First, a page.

As the UMBH orbits within the core of the Perseus Cluster of galaxies, it collided with NGC 1277 and became gravitationally captured by the galaxy. Once captured into orbit around NGC 1277, dynamical friction with stars and matter in the galaxy causes the UMBH to gradually in-spiral towards the centre of the galaxy within a timescale of a few hundred million years. If the capture happened more than a billion years ago, that should give NGC 1277 ample time to settle down and regain its current symmetrical appearance. Furthermore, the capture of an UMBH is likely to impart a substantial amount of angular momentum to NGC 1277 and contribute significantly to the current rotation of the galaxy.

The presence of an UMBH in a modest sized galaxy like NGC 1277 shows that migration of black holes between galaxies is possible. In this case, a very massive black hole was ejected from its galaxy (NGC 1275) and got captured by a much smaller galaxy (NGC 1277). In fact, the present day appearance of NCG 1275 is consistent with such an event since the black hole currently residing in its core is too small for a galaxy of its size. The black hole in NGC 1275 is half a billion times the mass of our Sun and it is likely to be a moderate mass black hole that was regenerated after the ejection of the UMBH.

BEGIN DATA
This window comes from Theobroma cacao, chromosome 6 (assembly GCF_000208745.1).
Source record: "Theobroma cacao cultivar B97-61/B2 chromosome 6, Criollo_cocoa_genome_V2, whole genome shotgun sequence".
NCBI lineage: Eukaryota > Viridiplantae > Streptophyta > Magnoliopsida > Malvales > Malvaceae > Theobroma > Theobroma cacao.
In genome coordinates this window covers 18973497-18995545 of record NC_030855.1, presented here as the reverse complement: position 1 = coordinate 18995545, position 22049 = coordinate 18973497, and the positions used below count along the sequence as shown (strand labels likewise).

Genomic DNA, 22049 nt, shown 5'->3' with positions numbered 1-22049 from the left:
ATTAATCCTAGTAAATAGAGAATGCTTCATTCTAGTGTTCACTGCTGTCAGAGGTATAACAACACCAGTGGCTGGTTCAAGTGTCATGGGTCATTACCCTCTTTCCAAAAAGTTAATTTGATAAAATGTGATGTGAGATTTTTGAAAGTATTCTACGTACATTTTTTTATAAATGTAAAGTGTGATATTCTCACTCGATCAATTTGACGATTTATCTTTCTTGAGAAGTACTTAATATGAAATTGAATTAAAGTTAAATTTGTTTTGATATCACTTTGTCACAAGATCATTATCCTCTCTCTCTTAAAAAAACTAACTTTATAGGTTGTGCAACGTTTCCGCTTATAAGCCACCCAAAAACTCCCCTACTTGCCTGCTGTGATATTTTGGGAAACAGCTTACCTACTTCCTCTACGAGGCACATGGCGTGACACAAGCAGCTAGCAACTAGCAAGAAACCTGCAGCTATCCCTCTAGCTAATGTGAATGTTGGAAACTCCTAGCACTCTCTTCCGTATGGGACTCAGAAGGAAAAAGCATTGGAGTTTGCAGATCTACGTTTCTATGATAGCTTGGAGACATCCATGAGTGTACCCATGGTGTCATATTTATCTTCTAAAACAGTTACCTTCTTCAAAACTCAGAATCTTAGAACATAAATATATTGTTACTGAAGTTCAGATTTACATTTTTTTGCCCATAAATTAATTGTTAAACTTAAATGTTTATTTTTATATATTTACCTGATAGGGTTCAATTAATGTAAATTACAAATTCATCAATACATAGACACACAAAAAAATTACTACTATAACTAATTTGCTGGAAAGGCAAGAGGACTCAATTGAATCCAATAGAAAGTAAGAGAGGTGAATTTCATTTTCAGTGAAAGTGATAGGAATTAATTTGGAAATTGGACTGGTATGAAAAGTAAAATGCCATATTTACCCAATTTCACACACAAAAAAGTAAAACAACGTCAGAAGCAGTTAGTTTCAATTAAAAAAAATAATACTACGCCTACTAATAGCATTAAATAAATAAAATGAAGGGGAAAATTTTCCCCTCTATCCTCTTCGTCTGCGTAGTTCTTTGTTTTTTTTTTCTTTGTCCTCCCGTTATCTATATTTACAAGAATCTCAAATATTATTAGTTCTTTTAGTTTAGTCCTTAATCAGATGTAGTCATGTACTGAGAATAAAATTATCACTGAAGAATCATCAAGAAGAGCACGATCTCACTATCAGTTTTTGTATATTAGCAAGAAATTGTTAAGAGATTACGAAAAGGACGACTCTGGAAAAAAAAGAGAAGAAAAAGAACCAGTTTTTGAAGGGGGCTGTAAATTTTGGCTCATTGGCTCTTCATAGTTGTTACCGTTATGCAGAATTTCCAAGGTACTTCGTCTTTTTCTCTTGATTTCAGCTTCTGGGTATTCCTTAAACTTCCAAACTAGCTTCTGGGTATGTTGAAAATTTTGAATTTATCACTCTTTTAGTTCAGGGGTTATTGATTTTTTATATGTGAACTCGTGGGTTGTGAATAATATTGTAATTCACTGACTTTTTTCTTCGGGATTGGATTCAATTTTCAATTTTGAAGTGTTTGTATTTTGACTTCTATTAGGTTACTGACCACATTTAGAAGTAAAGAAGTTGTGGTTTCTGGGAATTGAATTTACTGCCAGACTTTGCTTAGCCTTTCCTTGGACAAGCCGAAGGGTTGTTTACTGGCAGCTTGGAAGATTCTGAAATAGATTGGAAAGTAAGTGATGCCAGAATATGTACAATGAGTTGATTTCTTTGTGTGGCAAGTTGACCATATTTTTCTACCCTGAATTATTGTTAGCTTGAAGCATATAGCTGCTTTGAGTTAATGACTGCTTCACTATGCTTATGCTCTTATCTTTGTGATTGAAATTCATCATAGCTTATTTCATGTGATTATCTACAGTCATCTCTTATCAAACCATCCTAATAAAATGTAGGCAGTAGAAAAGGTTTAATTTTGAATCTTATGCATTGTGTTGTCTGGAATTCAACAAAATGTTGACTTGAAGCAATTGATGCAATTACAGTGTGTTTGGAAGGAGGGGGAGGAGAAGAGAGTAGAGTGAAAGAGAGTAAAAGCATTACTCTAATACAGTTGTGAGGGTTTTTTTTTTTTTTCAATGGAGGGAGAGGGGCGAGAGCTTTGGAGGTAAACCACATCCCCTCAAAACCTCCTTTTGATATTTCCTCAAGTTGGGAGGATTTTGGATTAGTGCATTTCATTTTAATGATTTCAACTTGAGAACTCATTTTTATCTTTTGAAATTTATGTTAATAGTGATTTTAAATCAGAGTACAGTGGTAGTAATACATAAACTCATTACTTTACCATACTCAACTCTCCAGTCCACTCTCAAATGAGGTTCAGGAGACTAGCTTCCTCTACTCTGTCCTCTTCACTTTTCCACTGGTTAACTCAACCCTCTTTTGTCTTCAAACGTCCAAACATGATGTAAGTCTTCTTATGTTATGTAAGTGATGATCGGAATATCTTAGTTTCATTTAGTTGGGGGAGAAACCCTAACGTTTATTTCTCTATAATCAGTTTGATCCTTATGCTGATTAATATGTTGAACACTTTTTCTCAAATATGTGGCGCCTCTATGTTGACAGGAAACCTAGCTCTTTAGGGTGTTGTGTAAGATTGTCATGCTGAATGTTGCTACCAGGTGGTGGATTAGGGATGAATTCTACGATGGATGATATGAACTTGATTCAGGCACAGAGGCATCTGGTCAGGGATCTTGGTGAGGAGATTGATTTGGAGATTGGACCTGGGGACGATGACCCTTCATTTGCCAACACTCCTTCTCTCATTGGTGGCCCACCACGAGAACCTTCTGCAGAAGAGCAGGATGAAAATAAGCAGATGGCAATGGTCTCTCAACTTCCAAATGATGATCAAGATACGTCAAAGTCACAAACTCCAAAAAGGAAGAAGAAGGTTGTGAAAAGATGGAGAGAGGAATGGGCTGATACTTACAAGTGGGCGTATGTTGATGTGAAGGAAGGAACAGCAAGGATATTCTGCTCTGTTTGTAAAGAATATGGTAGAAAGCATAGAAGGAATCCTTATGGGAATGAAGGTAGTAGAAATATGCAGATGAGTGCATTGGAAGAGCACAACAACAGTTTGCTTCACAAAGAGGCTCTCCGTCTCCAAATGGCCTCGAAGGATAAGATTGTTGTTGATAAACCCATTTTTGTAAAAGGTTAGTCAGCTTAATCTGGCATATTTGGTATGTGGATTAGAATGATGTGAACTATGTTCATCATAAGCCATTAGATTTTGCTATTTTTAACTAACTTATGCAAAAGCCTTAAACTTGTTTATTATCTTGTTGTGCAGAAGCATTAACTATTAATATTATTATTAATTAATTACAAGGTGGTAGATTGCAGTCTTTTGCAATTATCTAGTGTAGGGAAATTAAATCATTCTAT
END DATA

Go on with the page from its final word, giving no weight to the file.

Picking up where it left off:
1. van den Bosch and Remco C. E. et al. (29 Nov 2012), “An over-massive black hole in the compact lenticular galaxy NGC 1277”, Nature 491 (7426): 729-731.
2. G. A. Shields and E. W. Bonning (18 Feb 2013), “A Captured Runaway Black Hole in NGC 1277?”, arXiv:1302.4458 [astro-ph.CO]

Thursday, February 21, 2013

A Tiny Planet Called Kepler-37b

With an ever increasing number of small exoplanets being discovered, the record holder for the smallest known exoplanet gets replaced fairly quickly. Recently, NASA’s Kepler mission has found a planetary system that is home to the smallest planet yet discovered around a Sun-like star. The discovery was published in Nature in a paper titled “A sub-Mercury-sized Exoplanet”. This tiny planet is named Kepler-37b and it belongs to a planetary system consisting of two other known planets - Kepler-37c and Kepler-37d. Kepler is a space telescope which finds planets by measuring tiny dips in a star’s brightness when a planet happens to pass in front of the star. When the planet Kepler-37b transits in front of its host star, it causes the star’s brightness to dim by a mere 20 parts-per-million. This gives Kepler-37b an estimated diameter of 3850 kilometres, making it smaller than Mercury (4880 km diameter) and only barely larger than the Moon (3475 km diameter).